When one thinks of nuclear power, images of cooling towers rising into the sky come to mind. Water is needed in nuclear power production in order to cool the “waste heat” generated and in case an accident occurs. The Union of Concerned Scientists explains:
For every three units of energy produced by the reactor core of a U.S. nuclear power plants, two units are discharged to the environment as waste heat. Nuclear plants are built on the shores of lakes, rivers, and oceans because these bodies provide the large quantities of cooling water needed to handle the waste heat discharge.
The state of New York is seeking to force power companies to use cooling towers instead of using “once-through” cooling. Currently, industrial plants take more than 16 billion gallons of water daily from New York waterways for cooling, killing more than 17 billion fish and their eggs annually. The new policy would require closed-cycle cooling for all existing facilities, which recycle and reuse water. This would reduce the amount of water taken in by about 98% and greatly minimize the environmental impact.
New York’s Department of Environmental Conservation (DEC) estimates a closed cooling system reduces “the impact on aquatic life by more than 90 percent”. Power companies are concerned it would cost billions of dollars to upgrade plants, and they are proposing underwater screens be installed at facilities instead, as well as contend water is only “slightly heated” when returned to rivers. According to Reuters:
Entergy said cooling towers, which can stand more than 600 feet tall and measure 300 feet in diameter, could not enter service before 2029 at an estimated cost of $1.5 billion to $2 billion.
The underwater screen meanwhile would take just three years to install and cost about $100 million.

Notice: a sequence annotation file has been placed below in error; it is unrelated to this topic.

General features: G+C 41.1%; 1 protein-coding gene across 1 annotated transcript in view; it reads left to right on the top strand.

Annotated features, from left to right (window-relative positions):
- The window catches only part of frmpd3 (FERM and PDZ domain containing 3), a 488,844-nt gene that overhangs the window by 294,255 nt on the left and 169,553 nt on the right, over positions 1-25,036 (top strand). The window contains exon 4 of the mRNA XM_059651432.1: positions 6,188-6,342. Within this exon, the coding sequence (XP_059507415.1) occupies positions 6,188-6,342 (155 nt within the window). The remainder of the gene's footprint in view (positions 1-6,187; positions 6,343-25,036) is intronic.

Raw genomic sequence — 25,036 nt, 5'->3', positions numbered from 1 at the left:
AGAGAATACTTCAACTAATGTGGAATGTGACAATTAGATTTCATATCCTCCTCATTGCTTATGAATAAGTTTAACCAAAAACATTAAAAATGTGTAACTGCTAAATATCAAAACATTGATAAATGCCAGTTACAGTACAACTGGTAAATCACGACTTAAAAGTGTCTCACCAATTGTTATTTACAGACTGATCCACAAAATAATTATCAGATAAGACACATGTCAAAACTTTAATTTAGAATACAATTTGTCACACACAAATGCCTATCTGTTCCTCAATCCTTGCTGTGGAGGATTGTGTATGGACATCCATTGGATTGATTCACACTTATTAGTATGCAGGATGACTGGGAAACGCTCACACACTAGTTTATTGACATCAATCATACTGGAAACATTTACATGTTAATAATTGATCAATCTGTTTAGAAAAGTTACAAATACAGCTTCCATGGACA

Hence Entergy said the screens would better protect fish eggs and larvae over the 20-year period of a renewed Indian Point license, in large part, because they can be installed 12 to 15 years sooner than cooling towers.
Although some climate experts espouse nuclear power as part of the energy crisis solution, the use of water and negative effect on wildlife cannot be ignored. The Union of Concerned Scientists clarifies:
Nuclear power plants, whether using once-through or closed-cycle cooling, withdraw large amounts of water from nearby lakes, rivers, and oceans. In doing so, aquatic life is adversely affected. A 2005 study, for example, of impacts from 11 coastal power plants in Southern California estimated that the San Onofre nuclear plant impinged nearly 3.5 million fish in 2003 alone – about 32 times more fish than the other 10 plants combined. Untold numbers of fish larvae and other life entrained in the water do not survive journeys through nuclear power plants. The more water the plants use, the more aquatic life we lose.
Moving towards closed-cycle cooling systems is one step towards protecting rivers and lakes; however, the continuing drought requires any use of water to be carefully considered. Even in a closed system, fresh water is required to “compensate for the water vapor leaving the cooling towers” and has caused problems at several nuclear facilities across the United States.